For more than 15 million years, Thailand has been a home of elephants and the exquisite craftsmanship of ivory works of art. Although it is known that the elephants have long been a part of Thailand, it was not until the Bronze Age that the first ivory item was placed during the time period of 3,600 BC. This ivory beaded necklace was originally discovered at a Thailand site within the Udon Thani Province.
In Ban Kao, Kanchanaburi province there has been many ivory concentric circles discovered that dates back between 700 BC and 200 BC, along with combs made of ivory, and even bracelets. Thailand had been well known within the world ivory trade during the 14th to 18th Centuries, and many various items were also carved during this time period. There were many varieties of ivory containers, Knife and sword handles, musical instrument pieces, chess pieces, official seals, buttons for clothing and even dolls made of ivory.
During the 19th and very early 20th Century there were royal carvers that specially designed handles for utensils and ivory combs along with the very important religious ivory sculptures that included large ivory Buddha carvings, small Buddha figurines, Thepanom deities for worshipping and ivory stupas. The many ivory containers that were carved during the reign of King Rama V were so popular that he held an ivory caring contest for containers only and there were then 17 different variations of ivory container types acknowledged during the event. The royal families and other aristocrat’s would have specialized ivory carving containers made for them, and the unique designs would be as their personalized signatures.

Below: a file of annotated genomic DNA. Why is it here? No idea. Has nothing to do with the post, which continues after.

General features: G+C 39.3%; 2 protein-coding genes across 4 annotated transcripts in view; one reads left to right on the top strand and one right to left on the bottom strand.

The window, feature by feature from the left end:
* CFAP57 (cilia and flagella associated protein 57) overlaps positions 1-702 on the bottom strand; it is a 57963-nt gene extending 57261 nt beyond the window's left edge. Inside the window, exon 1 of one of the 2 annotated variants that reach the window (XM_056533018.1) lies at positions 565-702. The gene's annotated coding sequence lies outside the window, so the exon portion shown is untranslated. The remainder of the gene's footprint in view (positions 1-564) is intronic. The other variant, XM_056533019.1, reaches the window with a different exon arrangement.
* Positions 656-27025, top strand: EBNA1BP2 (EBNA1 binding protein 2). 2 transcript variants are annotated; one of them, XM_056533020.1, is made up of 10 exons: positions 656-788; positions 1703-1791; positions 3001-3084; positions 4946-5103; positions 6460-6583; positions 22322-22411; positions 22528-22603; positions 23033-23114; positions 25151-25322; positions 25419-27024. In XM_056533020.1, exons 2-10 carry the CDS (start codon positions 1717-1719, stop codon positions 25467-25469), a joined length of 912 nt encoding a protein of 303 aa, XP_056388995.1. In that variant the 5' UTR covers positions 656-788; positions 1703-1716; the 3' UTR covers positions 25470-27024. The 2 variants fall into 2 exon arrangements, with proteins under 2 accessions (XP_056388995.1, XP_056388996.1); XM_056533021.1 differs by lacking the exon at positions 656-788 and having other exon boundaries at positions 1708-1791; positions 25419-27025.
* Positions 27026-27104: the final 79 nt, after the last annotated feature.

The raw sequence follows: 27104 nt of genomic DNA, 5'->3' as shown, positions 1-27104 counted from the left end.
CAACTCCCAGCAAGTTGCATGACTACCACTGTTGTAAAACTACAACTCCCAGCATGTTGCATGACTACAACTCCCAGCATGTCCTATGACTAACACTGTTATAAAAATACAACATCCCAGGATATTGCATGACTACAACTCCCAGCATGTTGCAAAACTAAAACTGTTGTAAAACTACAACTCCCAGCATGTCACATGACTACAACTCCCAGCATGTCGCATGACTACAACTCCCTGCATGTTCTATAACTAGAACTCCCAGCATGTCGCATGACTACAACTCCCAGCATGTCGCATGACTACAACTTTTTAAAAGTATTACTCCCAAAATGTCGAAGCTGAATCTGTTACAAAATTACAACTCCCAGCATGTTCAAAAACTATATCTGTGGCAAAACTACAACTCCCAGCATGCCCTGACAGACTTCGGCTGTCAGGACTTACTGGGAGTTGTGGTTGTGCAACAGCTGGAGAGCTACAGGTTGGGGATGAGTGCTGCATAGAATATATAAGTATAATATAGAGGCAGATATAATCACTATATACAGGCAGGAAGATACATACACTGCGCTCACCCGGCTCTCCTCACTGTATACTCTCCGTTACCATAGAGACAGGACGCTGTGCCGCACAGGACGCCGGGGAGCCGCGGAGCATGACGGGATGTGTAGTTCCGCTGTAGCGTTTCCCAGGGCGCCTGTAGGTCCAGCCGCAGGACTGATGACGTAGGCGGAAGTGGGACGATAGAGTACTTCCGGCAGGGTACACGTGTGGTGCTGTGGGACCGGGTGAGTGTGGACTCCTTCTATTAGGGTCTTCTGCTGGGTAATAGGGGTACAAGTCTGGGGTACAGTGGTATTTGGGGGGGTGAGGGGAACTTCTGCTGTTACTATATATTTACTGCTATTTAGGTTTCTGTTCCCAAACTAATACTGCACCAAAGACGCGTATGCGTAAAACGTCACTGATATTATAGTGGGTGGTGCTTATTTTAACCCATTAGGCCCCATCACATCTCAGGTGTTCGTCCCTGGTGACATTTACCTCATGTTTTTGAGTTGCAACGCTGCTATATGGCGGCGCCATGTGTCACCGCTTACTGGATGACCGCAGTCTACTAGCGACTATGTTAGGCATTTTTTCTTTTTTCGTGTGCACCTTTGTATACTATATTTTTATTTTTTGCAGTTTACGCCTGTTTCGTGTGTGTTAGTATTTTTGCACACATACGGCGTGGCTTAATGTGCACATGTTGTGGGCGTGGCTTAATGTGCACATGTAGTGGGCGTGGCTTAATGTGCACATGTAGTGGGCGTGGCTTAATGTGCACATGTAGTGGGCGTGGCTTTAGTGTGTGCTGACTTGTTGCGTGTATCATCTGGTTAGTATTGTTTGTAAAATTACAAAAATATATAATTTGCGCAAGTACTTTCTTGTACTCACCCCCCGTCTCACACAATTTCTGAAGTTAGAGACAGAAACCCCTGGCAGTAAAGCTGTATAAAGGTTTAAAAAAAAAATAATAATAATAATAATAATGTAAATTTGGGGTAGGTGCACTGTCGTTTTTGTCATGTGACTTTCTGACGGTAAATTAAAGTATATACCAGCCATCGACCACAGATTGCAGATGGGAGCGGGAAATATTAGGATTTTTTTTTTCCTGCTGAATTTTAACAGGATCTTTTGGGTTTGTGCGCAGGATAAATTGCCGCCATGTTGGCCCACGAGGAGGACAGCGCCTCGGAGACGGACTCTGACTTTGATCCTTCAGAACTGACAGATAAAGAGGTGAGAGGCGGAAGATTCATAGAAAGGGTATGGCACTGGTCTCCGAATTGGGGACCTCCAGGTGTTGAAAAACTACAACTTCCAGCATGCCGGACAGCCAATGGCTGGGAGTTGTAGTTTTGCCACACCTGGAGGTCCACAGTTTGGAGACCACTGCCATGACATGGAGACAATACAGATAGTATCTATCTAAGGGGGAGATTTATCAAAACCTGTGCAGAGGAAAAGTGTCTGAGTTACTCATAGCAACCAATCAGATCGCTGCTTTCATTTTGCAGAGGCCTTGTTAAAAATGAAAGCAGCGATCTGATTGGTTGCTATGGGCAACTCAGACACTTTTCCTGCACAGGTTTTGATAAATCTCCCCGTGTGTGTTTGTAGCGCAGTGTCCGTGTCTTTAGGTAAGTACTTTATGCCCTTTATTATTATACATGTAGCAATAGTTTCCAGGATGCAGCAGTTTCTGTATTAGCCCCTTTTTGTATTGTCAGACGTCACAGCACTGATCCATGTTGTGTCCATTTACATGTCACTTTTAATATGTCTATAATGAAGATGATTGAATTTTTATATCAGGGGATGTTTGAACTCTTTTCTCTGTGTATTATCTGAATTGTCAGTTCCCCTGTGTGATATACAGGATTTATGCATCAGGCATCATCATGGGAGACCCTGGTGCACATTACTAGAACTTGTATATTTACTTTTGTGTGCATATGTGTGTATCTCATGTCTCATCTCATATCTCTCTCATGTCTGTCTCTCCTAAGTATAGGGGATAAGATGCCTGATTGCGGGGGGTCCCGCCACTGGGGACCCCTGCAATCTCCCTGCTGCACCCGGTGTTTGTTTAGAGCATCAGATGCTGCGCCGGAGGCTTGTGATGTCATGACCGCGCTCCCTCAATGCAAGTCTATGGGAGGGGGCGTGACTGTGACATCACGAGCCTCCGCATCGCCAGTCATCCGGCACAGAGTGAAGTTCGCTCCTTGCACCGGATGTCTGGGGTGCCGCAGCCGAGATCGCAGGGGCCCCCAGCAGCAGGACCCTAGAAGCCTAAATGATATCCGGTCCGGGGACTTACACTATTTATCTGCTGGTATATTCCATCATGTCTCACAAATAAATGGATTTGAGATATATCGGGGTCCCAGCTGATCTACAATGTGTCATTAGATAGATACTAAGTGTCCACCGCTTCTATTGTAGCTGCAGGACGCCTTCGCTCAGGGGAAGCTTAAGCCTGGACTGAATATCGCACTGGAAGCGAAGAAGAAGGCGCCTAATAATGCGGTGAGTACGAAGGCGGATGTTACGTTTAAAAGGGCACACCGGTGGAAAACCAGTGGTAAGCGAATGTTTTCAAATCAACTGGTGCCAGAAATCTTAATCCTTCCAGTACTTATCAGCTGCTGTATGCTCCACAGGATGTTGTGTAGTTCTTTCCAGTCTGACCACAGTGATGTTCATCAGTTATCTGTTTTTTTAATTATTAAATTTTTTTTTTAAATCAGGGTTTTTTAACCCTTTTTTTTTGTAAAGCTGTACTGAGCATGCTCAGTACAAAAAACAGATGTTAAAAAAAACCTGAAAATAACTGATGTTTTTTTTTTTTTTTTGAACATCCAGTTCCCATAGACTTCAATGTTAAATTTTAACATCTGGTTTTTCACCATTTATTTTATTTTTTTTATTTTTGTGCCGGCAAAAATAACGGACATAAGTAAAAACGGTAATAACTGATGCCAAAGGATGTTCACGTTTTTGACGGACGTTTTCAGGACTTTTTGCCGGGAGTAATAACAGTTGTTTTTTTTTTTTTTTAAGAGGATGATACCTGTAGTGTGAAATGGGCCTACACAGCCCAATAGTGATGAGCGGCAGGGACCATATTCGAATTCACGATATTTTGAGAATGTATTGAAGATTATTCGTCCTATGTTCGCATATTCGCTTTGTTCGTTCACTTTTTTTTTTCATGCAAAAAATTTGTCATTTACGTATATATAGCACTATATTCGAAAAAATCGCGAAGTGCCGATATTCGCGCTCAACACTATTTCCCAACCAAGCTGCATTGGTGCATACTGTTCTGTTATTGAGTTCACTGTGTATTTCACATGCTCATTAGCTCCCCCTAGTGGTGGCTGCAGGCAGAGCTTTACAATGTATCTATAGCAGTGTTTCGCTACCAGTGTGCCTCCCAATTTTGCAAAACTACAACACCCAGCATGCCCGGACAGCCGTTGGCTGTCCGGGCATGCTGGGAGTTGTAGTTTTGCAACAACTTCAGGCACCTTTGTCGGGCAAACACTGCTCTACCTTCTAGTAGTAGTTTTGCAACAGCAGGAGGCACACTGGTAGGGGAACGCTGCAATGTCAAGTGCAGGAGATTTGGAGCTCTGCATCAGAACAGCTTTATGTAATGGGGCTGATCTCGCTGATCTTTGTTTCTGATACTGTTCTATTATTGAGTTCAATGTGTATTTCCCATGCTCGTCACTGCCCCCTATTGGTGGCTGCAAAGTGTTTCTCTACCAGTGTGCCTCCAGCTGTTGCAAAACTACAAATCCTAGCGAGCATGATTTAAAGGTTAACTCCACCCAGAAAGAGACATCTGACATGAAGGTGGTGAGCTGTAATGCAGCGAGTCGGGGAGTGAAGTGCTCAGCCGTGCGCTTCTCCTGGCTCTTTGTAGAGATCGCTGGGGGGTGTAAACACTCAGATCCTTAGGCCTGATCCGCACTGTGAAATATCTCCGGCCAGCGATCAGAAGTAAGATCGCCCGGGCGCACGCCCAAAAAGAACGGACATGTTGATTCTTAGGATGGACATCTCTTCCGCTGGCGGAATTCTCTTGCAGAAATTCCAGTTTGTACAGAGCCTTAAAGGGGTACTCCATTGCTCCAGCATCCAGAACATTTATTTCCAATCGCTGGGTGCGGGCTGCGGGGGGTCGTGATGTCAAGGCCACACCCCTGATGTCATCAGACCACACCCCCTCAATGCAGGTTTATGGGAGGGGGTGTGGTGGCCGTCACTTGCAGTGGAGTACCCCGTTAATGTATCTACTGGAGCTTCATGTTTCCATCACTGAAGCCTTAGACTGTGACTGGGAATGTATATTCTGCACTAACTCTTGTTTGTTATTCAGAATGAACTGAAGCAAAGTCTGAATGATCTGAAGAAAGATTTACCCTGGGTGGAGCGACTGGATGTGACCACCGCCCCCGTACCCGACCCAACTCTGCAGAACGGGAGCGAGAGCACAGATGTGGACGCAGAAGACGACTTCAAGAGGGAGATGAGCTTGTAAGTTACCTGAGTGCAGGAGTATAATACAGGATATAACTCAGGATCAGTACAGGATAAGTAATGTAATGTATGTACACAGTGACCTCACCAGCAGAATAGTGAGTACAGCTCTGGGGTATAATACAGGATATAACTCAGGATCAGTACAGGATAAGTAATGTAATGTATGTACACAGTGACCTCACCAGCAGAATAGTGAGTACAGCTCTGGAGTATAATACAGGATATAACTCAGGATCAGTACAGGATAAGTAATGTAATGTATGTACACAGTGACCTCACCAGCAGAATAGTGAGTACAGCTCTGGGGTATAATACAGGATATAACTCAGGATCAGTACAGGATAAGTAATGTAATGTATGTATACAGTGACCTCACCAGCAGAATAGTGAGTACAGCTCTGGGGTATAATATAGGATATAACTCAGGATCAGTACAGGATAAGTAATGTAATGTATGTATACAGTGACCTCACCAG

King Rama V was well known for keeping a good number of highly skilled carvers of ivory for just the purpose of sculpturing specialized ivory containers just for the royal family. This was a competitive group of personal sculptures; with the absolute best sculpting craftsman being rewarded what was known as the “Seal Sculpture” title. They would then be put in charge of the official seals manufacturing for the government. Superior ivory carvers were always offered patronage from the upper class families for their ivory wants and needs.
It was during the early 1930’s that a talented Buddhist monk known as Boonrod Lohartrakool began his Buddha carving in Monorom of central Thailand. He was so talented that he became very well known as a ivory Buddha carver, and many other monks would go to him for their temple carvings or to purchase carvings from him to sell in other places in Thailand. From his work alone, the demand for many other religious items started, such as Rosaries, lions, Buddha Amulets and the Thai angel known as the Nanggwak.